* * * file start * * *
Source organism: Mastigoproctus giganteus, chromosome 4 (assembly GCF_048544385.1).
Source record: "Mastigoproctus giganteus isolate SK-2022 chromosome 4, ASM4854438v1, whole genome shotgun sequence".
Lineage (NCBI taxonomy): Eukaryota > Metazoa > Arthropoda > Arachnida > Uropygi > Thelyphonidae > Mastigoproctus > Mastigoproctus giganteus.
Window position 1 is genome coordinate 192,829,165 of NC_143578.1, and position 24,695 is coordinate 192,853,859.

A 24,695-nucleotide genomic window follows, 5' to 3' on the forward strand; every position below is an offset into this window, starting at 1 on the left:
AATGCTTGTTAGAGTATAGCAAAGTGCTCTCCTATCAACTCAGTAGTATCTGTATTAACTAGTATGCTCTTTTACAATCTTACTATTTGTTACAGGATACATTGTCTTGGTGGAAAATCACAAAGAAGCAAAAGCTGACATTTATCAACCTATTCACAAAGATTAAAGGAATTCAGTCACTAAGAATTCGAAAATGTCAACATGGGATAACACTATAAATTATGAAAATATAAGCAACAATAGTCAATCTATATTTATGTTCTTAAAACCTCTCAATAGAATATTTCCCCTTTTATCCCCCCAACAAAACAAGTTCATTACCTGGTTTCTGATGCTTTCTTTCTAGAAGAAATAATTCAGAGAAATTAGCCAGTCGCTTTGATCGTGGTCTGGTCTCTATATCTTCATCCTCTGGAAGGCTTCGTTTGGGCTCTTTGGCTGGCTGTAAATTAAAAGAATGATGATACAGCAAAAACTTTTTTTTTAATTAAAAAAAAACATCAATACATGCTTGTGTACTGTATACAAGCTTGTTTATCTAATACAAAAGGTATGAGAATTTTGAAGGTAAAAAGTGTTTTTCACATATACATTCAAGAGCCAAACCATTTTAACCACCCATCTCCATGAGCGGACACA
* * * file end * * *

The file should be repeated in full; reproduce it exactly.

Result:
Source organism: Mastigoproctus giganteus, chromosome 4 (assembly GCF_048544385.1).
Source record: "Mastigoproctus giganteus isolate SK-2022 chromosome 4, ASM4854438v1, whole genome shotgun sequence".
Lineage (NCBI taxonomy): Eukaryota > Metazoa > Arthropoda > Arachnida > Uropygi > Thelyphonidae > Mastigoproctus > Mastigoproctus giganteus.
Window position 1 is genome coordinate 192,829,165 of NC_143578.1, and position 24,695 is coordinate 192,853,859.

A 24,695-nucleotide genomic window follows, 5' to 3' on the forward strand; every position below is an offset into this window, starting at 1 on the left:
AATGCTTGTTAGAGTATAGCAAAGTGCTCTCCTATCAACTCAGTAGTATCTGTATTAACTAGTATGCTCTTTTACAATCTTACTATTTGTTACAGGATACATTGTCTTGGTGGAAAATCACAAAGAAGCAAAAGCTGACATTTATCAACCTATTCACAAAGATTAAAGGAATTCAGTCACTAAGAATTCGAAAATGTCAACATGGGATAACACTATAAATTATGAAAATATAAGCAACAATAGTCAATCTATATTTATGTTCTTAAAACCTCTCAATAGAATATTTCCCCTTTTATCCCCCCAACAAAACAAGTTCATTACCTGGTTTCTGATGCTTTCTTTCTAGAAGAAATAATTCAGAGAAATTAGCCAGTCGCTTTGATCGTGGTCTGGTCTCTATATCTTCATCCTCTGGAAGGCTTCGTTTGGGCTCTTTGGCTGGCTGTAAATTAAAAGAATGATGATACAGCAAAAACTTTTTTTTTAATTAAAAAAAAACATCAATACATGCTTGTGTACTGTATACAAGCTTGTTTATCTAATACAAAAGGTATGAGAATTTTGAAGGTAAAAAGTGTTTTTCACATATACATTCAAGAGCCAAACCATTTTAACCACCCATCTCCATGAGCGGACACA